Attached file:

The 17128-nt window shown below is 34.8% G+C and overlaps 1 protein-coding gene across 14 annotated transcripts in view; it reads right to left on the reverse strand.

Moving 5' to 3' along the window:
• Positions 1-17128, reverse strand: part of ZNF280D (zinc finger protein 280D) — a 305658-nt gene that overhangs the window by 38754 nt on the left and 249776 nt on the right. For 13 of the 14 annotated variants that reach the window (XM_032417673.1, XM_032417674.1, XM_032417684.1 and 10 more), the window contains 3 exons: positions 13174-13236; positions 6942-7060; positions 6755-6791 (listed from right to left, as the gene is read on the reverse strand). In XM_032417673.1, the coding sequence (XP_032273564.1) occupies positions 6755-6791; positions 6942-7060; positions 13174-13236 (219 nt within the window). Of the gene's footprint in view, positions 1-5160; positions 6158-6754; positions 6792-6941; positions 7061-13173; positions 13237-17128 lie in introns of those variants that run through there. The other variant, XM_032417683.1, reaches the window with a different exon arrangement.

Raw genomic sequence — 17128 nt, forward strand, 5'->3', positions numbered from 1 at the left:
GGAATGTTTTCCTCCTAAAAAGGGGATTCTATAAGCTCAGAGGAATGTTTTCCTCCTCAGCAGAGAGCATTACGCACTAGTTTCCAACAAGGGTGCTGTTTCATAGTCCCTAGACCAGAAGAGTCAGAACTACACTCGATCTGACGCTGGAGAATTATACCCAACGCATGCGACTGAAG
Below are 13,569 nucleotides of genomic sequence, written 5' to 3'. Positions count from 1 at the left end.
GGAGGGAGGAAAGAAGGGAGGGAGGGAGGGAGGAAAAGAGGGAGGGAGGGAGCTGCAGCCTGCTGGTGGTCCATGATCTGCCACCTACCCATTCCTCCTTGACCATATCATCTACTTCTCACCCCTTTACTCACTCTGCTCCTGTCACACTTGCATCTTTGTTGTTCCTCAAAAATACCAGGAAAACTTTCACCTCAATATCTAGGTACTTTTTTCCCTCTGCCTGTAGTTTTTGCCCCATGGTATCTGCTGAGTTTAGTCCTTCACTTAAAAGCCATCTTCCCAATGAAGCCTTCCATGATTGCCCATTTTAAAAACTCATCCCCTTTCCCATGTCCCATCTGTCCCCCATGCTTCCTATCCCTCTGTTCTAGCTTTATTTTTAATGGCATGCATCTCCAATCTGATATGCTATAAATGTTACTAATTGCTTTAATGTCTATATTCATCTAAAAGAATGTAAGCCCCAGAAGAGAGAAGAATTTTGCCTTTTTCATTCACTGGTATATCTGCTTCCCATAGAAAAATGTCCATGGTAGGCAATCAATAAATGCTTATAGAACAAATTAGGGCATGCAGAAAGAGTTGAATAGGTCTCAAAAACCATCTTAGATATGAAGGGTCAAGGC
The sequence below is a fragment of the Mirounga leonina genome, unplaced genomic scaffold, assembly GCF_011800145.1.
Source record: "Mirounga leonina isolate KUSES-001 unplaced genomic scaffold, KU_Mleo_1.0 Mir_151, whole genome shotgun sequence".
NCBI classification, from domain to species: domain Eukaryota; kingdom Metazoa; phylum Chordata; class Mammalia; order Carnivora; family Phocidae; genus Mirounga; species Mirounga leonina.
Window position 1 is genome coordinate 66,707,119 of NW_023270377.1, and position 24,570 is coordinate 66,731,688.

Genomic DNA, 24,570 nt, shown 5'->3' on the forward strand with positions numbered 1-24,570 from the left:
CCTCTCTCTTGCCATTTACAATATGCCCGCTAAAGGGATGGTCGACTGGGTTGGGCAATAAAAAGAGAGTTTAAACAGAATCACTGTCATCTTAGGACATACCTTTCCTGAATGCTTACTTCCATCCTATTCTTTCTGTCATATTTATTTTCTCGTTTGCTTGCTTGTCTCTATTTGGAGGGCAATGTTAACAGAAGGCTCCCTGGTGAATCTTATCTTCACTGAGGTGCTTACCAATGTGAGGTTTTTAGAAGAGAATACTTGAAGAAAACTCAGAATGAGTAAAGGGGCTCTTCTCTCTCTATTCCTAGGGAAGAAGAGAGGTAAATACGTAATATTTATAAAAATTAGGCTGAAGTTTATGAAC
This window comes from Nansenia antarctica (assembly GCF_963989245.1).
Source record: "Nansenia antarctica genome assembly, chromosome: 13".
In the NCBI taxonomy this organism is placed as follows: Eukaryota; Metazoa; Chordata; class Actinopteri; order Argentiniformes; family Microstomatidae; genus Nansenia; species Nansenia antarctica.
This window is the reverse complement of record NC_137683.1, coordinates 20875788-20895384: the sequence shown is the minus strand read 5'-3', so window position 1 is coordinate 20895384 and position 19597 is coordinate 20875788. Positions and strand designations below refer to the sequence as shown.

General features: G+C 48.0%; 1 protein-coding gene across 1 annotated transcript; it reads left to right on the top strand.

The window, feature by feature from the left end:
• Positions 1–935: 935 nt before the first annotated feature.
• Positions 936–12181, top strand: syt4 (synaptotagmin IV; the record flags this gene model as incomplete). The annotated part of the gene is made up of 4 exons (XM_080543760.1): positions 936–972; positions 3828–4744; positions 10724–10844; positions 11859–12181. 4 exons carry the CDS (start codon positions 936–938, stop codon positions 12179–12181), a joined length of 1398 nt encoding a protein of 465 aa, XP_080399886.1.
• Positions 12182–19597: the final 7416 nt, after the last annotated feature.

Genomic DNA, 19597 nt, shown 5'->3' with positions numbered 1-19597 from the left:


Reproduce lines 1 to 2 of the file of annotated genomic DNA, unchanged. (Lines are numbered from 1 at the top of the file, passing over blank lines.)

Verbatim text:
The 17128-nt window shown below is 34.8% G+C and overlaps 1 protein-coding gene across 14 annotated transcripts in view; it reads right to left on the reverse strand.

Moving 5' to 3' along the window: